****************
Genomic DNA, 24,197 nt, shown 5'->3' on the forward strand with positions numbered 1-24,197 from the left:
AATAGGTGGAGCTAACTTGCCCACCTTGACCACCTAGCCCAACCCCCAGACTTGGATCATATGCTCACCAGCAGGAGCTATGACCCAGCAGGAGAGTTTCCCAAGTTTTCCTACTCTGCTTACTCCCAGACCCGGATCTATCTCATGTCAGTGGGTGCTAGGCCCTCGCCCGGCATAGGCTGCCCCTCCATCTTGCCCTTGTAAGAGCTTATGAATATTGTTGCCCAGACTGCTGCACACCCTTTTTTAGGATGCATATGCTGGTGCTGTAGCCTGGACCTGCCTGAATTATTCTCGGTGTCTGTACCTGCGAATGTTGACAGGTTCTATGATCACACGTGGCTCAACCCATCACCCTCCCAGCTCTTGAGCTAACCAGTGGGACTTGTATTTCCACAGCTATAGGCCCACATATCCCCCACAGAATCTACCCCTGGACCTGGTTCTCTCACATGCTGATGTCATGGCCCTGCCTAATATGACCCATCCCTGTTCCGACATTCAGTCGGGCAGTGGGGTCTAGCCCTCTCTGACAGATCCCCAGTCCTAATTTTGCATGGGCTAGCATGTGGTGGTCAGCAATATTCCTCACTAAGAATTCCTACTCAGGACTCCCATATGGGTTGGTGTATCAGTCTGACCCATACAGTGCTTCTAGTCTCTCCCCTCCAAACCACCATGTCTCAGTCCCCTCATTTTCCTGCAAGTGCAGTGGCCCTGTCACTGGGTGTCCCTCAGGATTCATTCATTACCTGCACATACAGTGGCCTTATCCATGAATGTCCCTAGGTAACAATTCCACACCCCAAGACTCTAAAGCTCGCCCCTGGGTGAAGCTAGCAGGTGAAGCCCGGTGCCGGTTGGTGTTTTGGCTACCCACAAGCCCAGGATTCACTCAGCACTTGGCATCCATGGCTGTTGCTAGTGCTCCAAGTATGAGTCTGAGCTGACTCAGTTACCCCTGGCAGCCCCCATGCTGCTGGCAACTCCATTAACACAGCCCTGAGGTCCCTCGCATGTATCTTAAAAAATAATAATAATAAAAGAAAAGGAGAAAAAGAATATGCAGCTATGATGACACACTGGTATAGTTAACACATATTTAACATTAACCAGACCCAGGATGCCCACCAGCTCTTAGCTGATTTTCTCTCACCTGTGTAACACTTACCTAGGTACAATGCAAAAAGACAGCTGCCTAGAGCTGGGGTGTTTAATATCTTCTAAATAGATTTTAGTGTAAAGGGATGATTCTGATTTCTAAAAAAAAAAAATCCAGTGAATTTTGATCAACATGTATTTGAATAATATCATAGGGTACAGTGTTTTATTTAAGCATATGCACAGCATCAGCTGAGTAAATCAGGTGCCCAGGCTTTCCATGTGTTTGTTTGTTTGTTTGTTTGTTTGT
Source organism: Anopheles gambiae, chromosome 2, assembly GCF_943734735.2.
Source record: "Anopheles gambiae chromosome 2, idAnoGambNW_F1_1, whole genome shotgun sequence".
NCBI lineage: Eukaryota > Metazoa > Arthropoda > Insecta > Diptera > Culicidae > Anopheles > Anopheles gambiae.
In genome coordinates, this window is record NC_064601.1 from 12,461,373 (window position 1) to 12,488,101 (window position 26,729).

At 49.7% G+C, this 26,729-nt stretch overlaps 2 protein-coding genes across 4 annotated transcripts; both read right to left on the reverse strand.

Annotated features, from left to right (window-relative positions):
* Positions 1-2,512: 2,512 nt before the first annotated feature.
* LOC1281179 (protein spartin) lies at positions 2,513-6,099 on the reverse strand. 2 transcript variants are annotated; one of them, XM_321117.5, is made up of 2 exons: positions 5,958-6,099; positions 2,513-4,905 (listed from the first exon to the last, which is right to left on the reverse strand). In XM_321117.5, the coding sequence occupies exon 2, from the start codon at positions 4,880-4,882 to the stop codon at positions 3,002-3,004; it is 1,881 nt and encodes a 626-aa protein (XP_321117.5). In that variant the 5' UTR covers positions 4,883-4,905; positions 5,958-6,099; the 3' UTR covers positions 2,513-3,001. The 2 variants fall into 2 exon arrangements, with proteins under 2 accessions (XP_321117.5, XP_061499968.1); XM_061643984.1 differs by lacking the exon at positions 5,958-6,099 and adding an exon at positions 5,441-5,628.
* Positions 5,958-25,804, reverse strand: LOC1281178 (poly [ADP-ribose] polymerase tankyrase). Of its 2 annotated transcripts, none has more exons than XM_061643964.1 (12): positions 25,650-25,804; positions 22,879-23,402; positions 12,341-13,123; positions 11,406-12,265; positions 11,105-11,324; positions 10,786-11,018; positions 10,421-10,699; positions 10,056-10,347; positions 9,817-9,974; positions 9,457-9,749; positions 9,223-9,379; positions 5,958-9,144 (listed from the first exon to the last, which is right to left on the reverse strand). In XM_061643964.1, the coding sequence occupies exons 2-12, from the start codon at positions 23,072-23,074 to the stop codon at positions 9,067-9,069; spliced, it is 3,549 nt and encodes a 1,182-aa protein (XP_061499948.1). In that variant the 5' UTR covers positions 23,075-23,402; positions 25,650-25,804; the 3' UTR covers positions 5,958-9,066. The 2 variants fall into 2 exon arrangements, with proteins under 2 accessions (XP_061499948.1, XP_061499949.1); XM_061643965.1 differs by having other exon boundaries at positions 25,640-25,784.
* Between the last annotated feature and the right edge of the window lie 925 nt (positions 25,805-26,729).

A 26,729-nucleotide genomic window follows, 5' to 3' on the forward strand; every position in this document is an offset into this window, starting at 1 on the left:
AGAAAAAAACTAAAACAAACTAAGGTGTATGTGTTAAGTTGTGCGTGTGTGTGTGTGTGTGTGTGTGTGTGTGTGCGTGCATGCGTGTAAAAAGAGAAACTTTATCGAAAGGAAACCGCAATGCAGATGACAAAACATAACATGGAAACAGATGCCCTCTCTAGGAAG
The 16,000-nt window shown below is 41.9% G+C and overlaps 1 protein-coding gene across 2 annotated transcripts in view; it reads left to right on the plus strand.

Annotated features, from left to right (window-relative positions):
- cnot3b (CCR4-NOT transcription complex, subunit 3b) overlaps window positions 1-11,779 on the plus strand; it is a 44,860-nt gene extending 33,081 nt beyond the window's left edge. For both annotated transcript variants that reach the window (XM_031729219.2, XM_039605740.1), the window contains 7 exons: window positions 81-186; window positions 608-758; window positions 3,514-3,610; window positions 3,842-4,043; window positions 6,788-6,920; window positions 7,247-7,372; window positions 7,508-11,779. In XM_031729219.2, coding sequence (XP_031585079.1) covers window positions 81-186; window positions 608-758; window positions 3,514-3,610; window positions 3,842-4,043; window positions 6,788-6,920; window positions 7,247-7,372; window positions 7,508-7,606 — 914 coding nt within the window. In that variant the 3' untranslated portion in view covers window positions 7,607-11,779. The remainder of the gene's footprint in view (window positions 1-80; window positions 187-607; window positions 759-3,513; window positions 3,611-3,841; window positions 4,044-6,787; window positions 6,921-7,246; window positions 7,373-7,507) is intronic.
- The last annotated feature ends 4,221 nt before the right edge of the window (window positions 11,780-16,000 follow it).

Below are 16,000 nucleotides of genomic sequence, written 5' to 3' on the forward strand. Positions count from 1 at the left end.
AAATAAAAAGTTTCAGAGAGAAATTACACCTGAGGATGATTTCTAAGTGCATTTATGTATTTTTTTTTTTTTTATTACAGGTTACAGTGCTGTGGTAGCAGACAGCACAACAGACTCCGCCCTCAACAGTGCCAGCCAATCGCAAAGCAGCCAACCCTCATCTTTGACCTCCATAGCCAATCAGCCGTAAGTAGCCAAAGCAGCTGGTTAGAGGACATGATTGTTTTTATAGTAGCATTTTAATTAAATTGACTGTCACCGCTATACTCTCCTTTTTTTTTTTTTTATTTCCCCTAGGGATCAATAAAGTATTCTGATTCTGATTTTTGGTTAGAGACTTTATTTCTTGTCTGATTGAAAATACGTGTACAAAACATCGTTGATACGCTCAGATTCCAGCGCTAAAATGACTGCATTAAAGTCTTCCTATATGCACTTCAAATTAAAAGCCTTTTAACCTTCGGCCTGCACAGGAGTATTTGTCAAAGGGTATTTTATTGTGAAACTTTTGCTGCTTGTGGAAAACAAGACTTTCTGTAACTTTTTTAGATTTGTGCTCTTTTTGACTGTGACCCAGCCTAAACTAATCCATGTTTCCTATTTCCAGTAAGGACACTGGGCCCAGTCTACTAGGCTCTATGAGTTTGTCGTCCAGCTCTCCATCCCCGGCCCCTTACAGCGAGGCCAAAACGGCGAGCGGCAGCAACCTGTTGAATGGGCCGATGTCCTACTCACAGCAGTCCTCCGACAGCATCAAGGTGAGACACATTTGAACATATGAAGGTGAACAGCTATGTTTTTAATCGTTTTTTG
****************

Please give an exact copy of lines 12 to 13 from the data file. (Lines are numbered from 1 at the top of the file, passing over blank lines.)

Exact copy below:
* Between the last annotated feature and the right edge of the window lie 925 nt (positions 25,805-26,729).

A 26,729-nucleotide genomic window follows, 5' to 3' on the forward strand; every position in this document is an offset into this window, starting at 1 on the left: